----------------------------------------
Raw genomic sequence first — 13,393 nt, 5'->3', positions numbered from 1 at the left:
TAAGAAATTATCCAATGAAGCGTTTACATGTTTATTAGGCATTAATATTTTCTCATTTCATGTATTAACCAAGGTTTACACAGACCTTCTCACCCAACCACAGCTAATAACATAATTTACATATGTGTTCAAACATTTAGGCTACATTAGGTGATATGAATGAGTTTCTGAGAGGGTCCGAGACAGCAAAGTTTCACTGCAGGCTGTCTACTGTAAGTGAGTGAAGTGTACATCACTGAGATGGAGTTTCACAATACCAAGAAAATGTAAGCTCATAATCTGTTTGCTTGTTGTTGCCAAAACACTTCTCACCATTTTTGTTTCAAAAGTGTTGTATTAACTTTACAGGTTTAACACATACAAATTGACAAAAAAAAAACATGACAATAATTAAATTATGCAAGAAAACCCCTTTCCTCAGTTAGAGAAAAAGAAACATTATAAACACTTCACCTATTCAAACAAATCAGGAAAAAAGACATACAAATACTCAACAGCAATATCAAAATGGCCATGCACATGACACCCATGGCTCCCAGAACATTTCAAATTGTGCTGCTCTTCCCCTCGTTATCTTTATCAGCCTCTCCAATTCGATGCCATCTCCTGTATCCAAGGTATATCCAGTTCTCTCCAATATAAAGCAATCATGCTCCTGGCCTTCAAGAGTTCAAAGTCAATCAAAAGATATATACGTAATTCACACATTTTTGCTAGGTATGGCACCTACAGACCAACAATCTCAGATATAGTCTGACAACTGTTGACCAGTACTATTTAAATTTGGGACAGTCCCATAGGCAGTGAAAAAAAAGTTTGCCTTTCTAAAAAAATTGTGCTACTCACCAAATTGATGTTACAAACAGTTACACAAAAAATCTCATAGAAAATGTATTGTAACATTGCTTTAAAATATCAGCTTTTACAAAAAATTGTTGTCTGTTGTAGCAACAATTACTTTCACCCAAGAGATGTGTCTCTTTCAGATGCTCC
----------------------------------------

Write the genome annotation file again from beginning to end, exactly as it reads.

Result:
Raw genomic sequence first — 13,393 nt, 5'->3', positions numbered from 1 at the left:
TAAGAAATTATCCAATGAAGCGTTTACATGTTTATTAGGCATTAATATTTTCTCATTTCATGTATTAACCAAGGTTTACACAGACCTTCTCACCCAACCACAGCTAATAACATAATTTACATATGTGTTCAAACATTTAGGCTACATTAGGTGATATGAATGAGTTTCTGAGAGGGTCCGAGACAGCAAAGTTTCACTGCAGGCTGTCTACTGTAAGTGAGTGAAGTGTACATCACTGAGATGGAGTTTCACAATACCAAGAAAATGTAAGCTCATAATCTGTTTGCTTGTTGTTGCCAAAACACTTCTCACCATTTTTGTTTCAAAAGTGTTGTATTAACTTTACAGGTTTAACACATACAAATTGACAAAAAAAAAACATGACAATAATTAAATTATGCAAGAAAACCCCTTTCCTCAGTTAGAGAAAAAGAAACATTATAAACACTTCACCTATTCAAACAAATCAGGAAAAAAGACATACAAATACTCAACAGCAATATCAAAATGGCCATGCACATGACACCCATGGCTCCCAGAACATTTCAAATTGTGCTGCTCTTCCCCTCGTTATCTTTATCAGCCTCTCCAATTCGATGCCATCTCCTGTATCCAAGGTATATCCAGTTCTCTCCAATATAAAGCAATCATGCTCCTGGCCTTCAAGAGTTCAAAGTCAATCAAAAGATATATACGTAATTCACACATTTTTGCTAGGTATGGCACCTACAGACCAACAATCTCAGATATAGTCTGACAACTGTTGACCAGTACTATTTAAATTTGGGACAGTCCCATAGGCAGTGAAAAAAAAGTTTGCCTTTCTAAAAAAATTGTGCTACTCACCAAATTGATGTTACAAACAGTTACACAAAAAATCTCATAGAAAATGTATTGTAACATTGCTTTAAAATATCAGCTTTTACAAAAAATTGTTGTCTGTTGTAGCAACAATTACTTTCACCCAAGAGATGTGTCTCTTTCAGATGCTCC